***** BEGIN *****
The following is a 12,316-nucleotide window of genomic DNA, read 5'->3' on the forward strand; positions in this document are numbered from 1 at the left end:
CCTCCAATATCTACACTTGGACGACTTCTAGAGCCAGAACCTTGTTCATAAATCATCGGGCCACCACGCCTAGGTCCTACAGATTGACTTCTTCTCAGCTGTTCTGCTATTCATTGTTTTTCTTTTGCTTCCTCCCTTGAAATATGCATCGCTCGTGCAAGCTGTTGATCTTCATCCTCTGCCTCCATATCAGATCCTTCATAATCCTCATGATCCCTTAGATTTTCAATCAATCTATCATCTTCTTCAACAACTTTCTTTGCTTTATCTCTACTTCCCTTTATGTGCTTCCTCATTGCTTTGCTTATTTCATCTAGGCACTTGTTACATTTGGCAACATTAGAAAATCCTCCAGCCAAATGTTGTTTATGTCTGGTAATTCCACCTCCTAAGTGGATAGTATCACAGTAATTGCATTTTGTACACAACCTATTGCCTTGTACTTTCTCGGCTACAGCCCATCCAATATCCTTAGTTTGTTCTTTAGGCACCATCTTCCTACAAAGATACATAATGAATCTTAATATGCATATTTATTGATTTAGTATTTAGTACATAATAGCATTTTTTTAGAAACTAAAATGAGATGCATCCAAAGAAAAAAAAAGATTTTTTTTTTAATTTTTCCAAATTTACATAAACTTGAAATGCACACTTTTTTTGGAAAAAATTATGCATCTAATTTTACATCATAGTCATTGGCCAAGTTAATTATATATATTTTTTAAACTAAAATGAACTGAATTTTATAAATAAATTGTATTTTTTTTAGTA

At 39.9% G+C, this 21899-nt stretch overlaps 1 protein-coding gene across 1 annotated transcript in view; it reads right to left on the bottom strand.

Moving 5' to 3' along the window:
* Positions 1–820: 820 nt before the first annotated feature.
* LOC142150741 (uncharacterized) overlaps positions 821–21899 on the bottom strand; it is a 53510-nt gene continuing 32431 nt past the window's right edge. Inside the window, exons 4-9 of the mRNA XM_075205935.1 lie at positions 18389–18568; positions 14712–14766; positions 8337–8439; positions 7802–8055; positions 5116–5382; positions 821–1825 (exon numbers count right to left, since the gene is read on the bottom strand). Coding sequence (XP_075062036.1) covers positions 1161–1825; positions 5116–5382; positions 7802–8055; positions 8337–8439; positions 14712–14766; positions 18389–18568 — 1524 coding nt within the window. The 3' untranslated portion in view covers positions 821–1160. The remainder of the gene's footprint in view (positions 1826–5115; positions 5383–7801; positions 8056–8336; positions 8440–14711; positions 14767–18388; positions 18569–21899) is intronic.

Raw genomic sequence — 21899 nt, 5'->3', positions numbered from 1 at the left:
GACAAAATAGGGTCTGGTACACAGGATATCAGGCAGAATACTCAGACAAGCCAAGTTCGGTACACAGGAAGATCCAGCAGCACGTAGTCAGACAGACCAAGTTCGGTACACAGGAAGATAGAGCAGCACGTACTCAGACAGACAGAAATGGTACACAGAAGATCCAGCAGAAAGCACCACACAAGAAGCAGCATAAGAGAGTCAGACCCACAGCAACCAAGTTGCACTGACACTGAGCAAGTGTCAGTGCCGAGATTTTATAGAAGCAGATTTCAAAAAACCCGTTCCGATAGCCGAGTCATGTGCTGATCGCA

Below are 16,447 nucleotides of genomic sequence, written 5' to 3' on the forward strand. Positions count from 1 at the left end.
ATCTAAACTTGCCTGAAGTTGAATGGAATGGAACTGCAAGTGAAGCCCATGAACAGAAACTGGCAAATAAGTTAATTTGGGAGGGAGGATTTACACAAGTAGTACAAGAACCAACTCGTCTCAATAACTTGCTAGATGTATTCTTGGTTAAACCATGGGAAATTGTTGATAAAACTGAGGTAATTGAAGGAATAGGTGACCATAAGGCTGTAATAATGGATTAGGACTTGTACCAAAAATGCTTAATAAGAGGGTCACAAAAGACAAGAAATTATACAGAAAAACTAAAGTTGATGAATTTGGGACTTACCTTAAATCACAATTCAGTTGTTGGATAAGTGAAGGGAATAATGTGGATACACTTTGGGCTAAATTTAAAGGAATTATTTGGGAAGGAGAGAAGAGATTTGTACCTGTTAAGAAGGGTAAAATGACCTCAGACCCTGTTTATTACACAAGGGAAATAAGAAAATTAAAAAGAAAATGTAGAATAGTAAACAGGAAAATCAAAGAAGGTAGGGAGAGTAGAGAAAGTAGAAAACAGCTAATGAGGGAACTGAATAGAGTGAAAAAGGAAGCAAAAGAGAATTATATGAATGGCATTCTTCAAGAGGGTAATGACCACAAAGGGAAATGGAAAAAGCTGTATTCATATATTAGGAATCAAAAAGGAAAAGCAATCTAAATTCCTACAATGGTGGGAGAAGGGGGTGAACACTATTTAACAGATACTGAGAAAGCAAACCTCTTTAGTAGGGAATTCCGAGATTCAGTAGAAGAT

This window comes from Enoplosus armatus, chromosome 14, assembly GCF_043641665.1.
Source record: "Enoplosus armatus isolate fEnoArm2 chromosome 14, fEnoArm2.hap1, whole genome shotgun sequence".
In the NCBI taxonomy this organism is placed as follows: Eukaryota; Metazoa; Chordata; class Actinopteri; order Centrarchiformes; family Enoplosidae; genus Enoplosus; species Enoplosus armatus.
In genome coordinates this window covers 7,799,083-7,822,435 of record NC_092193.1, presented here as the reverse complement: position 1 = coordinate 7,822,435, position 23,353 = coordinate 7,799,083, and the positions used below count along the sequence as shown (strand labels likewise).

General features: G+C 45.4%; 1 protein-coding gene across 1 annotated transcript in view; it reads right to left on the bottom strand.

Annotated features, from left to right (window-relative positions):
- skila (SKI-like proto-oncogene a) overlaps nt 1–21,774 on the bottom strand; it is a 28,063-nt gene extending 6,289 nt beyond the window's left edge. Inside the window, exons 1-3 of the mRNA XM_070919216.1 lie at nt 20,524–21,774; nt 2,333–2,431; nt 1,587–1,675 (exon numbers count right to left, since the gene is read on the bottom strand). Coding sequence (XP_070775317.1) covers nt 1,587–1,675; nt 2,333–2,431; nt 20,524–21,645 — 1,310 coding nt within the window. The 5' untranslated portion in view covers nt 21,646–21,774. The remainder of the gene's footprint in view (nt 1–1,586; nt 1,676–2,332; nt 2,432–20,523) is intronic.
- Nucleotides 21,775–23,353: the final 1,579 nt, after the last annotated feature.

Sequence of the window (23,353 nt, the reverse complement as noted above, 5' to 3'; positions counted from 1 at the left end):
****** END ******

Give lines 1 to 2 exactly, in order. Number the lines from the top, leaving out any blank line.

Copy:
The following is a 12,316-nucleotide window of genomic DNA, read 5'->3' on the forward strand; positions in this document are numbered from 1 at the left end:
CCTCCAATATCTACACTTGGACGACTTCTAGAGCCAGAACCTTGTTCATAAATCATCGGGCCACCACGCCTAGGTCCTACAGATTGACTTCTTCTCAGCTGTTCTGCTATTCATTGTTTTTCTTTTGCTTCCTCCCTTGAAATATGCATCGCTCGTGCAAGCTGTTGATCTTCATCCTCTGCCTCCATATCAGATCCTTCATAATCCTCATGATCCCTTAGATTTTCAATCAATCTATCATCTTCTTCAACAACTTTCTTTGCTTTATCTCTACTTCCCTTTATGTGCTTCCTCATTGCTTTGCTTATTTCATCTAGGCACTTGTTACATTTGGCAACATTAGAAAATCCTCCAGCCAAATGTTGTTTATGTCTGGTAATTCCACCTCCTAAGTGGATAGTATCACAGTAATTGCATTTTGTACACAACCTATTGCCTTGTACTTTCTCGGCTACAGCCCATCCAATATCCTTAGTTTGTTCTTTAGGCACCATCTTCCTACAAAGATACATAATGAATCTTAATATGCATATTTATTGATTTAGTATTTAGTACATAATAGCATTTTTTTAGAAACTAAAATGAGATGCATCCAAAGAAAAAAAAAGATTTTTTTTTTAATTTTTCCAAATTTACATAAACTTGAAATGCACACTTTTTTTGGAAAAAATTATGCATCTAATTTTACATCATAGTCATTGGCCAAGTTAATTATATATATTTTTTAAACTAAAATGAACTGAATTTTATAAATAAATTGTATTTTTTTTAGTA